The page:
Keyboardist-singer-songwriter Chad Staehly of Dirty Impound faves Great American Taxi brings us another tale from GATâ€™s recent travels.
Well, we all knew it was the back-breaker of the summer and when it got put up on the calendar we all cringed a little bit but decided weâ€™d pull it off knowing things would slow down considerably afterwards…
I guess you never know whatâ€™s going to happen when you head out on â€œtourâ€, but this one in particular had all the ingredients for a screenplay writing itself as we went, some type of rockumentary or hard luck movie. Not much comes easy when you and four other guys pile into a Chevrolet Suburban, which for all intent and purposes turns into your home for the coming weeks. Yeah, you know, five grown men, well, â€œgrownâ€ might be exaggerating a bit, after all. I donâ€™t know that anyone in our Suburban would admit to having â€œgrown upâ€ yet; we’re all under-developed enough to live in a sport utility vehicle for 3 weeks. Oh yeah, we didnâ€™t live in the Suburban the entire stretch, we decided that weâ€™d skip sleep for two nights and take a detour to Alaska on the big bird. After we had plotted a course from Colorado to California and then back across to Chicago, Cleveland, Pennsylvania, West Virginia, Ohio, Indiana and Michigan, we got a call from our new found friend Jim Stearn about being part of Salmonstock 2011 in Ninilchik, AK, which would be a music festival designed to raise awareness and funds to stop the Pebble Mine on the Kenai Peninsula. We all decided that any chance to go to Alaska is always welcomed and the fact that we could go and play music and be part of a good cause would make it all worthwhile despite having to skip a couple of nights sleep.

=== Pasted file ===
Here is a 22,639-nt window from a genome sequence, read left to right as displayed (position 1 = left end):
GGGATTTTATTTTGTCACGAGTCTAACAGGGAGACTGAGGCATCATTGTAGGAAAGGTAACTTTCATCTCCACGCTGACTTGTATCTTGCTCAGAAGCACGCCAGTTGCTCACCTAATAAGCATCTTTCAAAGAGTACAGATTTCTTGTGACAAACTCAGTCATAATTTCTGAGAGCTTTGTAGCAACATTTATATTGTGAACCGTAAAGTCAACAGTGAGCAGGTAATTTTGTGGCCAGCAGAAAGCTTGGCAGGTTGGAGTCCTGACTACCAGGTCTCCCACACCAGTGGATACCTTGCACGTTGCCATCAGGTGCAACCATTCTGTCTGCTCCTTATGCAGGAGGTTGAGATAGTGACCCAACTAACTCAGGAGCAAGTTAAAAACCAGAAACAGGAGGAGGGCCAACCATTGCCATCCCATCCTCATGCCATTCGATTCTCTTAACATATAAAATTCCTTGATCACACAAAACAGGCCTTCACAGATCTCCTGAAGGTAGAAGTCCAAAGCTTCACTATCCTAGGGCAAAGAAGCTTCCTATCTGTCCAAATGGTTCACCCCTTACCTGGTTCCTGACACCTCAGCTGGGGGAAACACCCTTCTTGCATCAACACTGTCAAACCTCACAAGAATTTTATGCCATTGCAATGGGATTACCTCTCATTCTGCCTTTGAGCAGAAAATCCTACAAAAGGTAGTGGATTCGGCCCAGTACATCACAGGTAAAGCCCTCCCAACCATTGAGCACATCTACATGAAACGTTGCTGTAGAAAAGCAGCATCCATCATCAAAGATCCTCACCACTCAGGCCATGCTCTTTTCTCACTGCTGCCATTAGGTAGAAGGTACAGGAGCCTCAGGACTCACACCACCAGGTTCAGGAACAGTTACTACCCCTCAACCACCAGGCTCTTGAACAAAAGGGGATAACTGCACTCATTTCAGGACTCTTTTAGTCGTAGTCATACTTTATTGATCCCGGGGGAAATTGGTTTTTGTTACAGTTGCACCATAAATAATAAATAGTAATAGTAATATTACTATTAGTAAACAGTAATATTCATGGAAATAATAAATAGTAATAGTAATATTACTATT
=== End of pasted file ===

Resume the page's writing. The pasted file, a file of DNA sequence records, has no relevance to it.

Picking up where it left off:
We played three shows in California culminating at one of our little favorite stop-offs the last few summers in Willits, CA at Dead On The Creek. A posh little boutique festival thrown on Uncle Johnâ€™s property, the fine proprietor of the event and itsâ€™ home, you have to go to this one to believe it. There are only 150 reservations for each day of the event, but purchased access provides you with three incredible meals (all prepared from local ingredients), a gorgeous Mendocino hills setting, all the beer and wine youâ€™d like to drink, and a beautiful plot of land to put your tent up on. Thereâ€™s plenty more offered as well as part of the â€œpackageâ€ but Iâ€™ll leave that for you to go experience. GAT has played some epic shows there in the last couple of years, having played last year for close to seven hours and the year before for five and a half hours. It was tough to leave it at a three and half hour show this year but we had to drive down to Sacramento and catch a flight to Anchorage.